Brief communication: The Uto-Aztecan premolar in early hunter-gatherers from South-Central North America
Version of Record online: 14 AUG 2012
Copyright © 2012 Wiley Periodicals, Inc.
American Journal of Physical Anthropology
Volume 149, Issue 2, pages 318–322, October 2012
How to Cite
Taylor, M. S. (2012), Brief communication: The Uto-Aztecan premolar in early hunter-gatherers from South-Central North America. Am. J. Phys. Anthropol., 149: 318–322. doi: 10.1002/ajpa.22125
- Issue online: 14 SEP 2012
- Version of Record online: 14 AUG 2012
- Manuscript Accepted: 5 JUL 2012
- Manuscript Received: 29 NOV 2011
- The Cynthia and George Mitchell Foundation
- Uto-Aztecan premolar;
- dental anthropology;
- North America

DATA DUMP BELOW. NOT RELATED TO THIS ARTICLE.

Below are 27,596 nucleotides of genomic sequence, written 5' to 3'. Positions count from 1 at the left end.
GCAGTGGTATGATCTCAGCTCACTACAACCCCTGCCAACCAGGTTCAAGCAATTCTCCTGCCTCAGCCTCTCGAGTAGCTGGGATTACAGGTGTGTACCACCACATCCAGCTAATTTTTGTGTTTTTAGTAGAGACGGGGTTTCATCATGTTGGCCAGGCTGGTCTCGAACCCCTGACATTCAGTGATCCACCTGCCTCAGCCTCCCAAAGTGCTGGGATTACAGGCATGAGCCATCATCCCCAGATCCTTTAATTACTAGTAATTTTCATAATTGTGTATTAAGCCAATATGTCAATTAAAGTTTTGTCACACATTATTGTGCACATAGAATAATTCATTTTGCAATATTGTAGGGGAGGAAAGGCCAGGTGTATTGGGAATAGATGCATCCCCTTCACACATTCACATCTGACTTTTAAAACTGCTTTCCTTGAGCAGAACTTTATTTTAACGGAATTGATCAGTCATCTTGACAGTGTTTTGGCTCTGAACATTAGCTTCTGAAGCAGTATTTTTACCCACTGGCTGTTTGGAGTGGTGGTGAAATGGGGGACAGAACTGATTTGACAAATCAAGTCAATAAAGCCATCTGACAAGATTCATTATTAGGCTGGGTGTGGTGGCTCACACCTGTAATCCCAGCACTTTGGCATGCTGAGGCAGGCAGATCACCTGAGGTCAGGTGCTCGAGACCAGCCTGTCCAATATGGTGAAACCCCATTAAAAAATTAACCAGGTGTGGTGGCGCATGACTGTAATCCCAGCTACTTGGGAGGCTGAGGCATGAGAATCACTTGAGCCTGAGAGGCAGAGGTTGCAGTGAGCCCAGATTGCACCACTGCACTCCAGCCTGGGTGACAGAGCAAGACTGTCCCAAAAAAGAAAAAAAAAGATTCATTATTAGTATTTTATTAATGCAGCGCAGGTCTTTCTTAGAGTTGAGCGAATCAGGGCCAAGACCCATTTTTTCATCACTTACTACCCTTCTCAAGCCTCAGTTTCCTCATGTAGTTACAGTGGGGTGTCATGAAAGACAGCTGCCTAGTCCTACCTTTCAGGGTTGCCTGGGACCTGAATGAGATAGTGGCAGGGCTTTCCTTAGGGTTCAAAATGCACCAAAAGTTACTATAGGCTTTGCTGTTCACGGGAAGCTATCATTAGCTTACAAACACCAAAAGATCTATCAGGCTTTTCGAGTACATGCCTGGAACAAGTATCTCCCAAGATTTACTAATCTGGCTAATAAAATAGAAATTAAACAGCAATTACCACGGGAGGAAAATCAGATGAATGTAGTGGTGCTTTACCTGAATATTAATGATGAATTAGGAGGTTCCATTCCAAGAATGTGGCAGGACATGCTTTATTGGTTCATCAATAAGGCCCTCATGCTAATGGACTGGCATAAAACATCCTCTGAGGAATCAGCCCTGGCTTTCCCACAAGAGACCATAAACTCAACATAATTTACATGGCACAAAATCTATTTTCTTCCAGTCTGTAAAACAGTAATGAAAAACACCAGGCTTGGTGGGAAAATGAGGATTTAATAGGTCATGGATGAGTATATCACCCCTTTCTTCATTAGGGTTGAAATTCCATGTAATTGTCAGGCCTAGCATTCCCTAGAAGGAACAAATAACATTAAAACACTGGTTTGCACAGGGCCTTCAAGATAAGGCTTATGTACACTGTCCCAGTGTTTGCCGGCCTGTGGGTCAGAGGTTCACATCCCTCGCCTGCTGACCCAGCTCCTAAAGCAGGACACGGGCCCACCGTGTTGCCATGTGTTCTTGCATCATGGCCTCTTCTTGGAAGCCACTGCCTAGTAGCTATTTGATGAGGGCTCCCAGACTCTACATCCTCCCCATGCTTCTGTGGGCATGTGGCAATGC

The Uto-Aztecan premolar is a discrete dental trait found in low frequency (<2%) among world populations. The highest frequencies of the trait have been found among the indigenous populations of North America and, to a lesser extent, South America. Because of the trait's relatively higher frequency in the Western Hemisphere, the antiquity and distribution of the feather is important for reconstructing the biocultural interactions of prehistoric populations. While early research concluded that the Uto-Aztecan premolar originated in the American Southwest around 4,000 years Before Present (BP), more recent studies have discovered the trait across the Americas and in parts of Europe and Asia. For this study, over 300 dentitions representing foragers and farmers in south-central North America were examined. The trait was found in relatively high frequency (over 11%) in Archaic hunter-gatherer populations from Central Texas, with high frequencies also found in the adjacent western Gulf Coastal Plain. The presence of this trait in Early Archaic populations suggests that the trait was present by 8,000 BP and persisted at a high frequency into the Late Archaic period. Am J Phys Anthropol 149:318–322, 2012. © 2012 Wiley Periodicals, Inc.